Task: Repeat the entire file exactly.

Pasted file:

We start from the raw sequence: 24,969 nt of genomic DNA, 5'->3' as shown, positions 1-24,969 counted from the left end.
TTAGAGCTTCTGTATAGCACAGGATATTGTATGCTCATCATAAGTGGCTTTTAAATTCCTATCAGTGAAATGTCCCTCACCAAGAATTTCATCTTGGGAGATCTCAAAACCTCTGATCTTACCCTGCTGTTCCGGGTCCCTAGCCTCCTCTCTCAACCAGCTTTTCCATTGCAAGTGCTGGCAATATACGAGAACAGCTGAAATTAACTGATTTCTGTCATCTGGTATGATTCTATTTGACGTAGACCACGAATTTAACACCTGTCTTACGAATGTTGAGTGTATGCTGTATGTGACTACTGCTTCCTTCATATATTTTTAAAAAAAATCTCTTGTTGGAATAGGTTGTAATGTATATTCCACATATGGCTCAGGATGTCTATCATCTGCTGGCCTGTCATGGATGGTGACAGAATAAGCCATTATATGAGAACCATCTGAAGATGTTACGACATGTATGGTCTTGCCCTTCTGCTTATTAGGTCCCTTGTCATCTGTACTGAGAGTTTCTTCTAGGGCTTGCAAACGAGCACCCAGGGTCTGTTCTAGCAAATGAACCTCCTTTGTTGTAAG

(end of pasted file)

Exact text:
We start from the raw sequence: 24,969 nt of genomic DNA, 5'->3' as shown, positions 1-24,969 counted from the left end.
TTAGAGCTTCTGTATAGCACAGGATATTGTATGCTCATCATAAGTGGCTTTTAAATTCCTATCAGTGAAATGTCCCTCACCAAGAATTTCATCTTGGGAGATCTCAAAACCTCTGATCTTACCCTGCTGTTCCGGGTCCCTAGCCTCCTCTCTCAACCAGCTTTTCCATTGCAAGTGCTGGCAATATACGAGAACAGCTGAAATTAACTGATTTCTGTCATCTGGTATGATTCTATTTGACGTAGACCACGAATTTAACACCTGTCTTACGAATGTTGAGTGTATGCTGTATGTGACTACTGCTTCCTTCATATATTTTTAAAAAAAATCTCTTGTTGGAATAGGTTGTAATGTATATTCCACATATGGCTCAGGATGTCTATCATCTGCTGGCCTGTCATGGATGGTGACAGAATAAGCCATTATATGAGAACCATCTGAAGATGTTACGACATGTATGGTCTTGCCCTTCTGCTTATTAGGTCCCTTGTCATCTGTACTGAGAGTTTCTTCTAGGGCTTGCAAACGAGCACCCAGGGTCTGTTCTAGCAAATGAACCTCCTTTGTTGTAAG